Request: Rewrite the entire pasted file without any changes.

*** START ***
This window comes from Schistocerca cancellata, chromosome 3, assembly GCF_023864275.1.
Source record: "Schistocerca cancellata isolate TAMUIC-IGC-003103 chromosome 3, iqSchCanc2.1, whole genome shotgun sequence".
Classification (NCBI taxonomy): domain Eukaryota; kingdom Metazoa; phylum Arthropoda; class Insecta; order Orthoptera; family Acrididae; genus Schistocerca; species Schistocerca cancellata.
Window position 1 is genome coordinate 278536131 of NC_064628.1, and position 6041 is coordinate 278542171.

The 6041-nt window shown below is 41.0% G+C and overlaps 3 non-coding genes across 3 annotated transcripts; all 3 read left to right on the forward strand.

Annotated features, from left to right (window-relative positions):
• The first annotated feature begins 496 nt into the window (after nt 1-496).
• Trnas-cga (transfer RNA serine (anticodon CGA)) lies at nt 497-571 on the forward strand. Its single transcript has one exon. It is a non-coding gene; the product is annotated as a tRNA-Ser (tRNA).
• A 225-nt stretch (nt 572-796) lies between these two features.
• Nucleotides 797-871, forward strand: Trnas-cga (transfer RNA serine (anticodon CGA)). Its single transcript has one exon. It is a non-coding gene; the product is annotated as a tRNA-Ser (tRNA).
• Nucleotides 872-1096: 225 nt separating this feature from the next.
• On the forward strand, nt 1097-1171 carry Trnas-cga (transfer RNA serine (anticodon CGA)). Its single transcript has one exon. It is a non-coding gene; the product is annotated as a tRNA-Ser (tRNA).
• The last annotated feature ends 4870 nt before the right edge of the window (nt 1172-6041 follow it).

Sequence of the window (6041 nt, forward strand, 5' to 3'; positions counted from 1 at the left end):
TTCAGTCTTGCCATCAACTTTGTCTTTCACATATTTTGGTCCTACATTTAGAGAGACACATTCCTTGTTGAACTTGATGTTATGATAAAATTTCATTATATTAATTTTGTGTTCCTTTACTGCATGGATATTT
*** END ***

This window comes from Schistocerca cancellata, chromosome 3, assembly GCF_023864275.1.
Source record: "Schistocerca cancellata isolate TAMUIC-IGC-003103 chromosome 3, iqSchCanc2.1, whole genome shotgun sequence".
Classification (NCBI taxonomy): domain Eukaryota; kingdom Metazoa; phylum Arthropoda; class Insecta; order Orthoptera; family Acrididae; genus Schistocerca; species Schistocerca cancellata.
Window position 1 is genome coordinate 278536131 of NC_064628.1, and position 6041 is coordinate 278542171.

The 6041-nt window shown below is 41.0% G+C and overlaps 3 non-coding genes across 3 annotated transcripts; all 3 read left to right on the forward strand.

Annotated features, from left to right (window-relative positions):
• The first annotated feature begins 496 nt into the window (after nt 1-496).
• Trnas-cga (transfer RNA serine (anticodon CGA)) lies at nt 497-571 on the forward strand. Its single transcript has one exon. It is a non-coding gene; the product is annotated as a tRNA-Ser (tRNA).
• A 225-nt stretch (nt 572-796) lies between these two features.
• Nucleotides 797-871, forward strand: Trnas-cga (transfer RNA serine (anticodon CGA)). Its single transcript has one exon. It is a non-coding gene; the product is annotated as a tRNA-Ser (tRNA).
• Nucleotides 872-1096: 225 nt separating this feature from the next.
• On the forward strand, nt 1097-1171 carry Trnas-cga (transfer RNA serine (anticodon CGA)). Its single transcript has one exon. It is a non-coding gene; the product is annotated as a tRNA-Ser (tRNA).
• The last annotated feature ends 4870 nt before the right edge of the window (nt 1172-6041 follow it).

Sequence of the window (6041 nt, forward strand, 5' to 3'; positions counted from 1 at the left end):
TTCAGTCTTGCCATCAACTTTGTCTTTCACATATTTTGGTCCTACATTTAGAGAGACACATTCCTTGTTGAACTTGATGTTATGATAAAATTTCATTATATTAATTTTGTGTTCCTTTACTGCATGGATATTT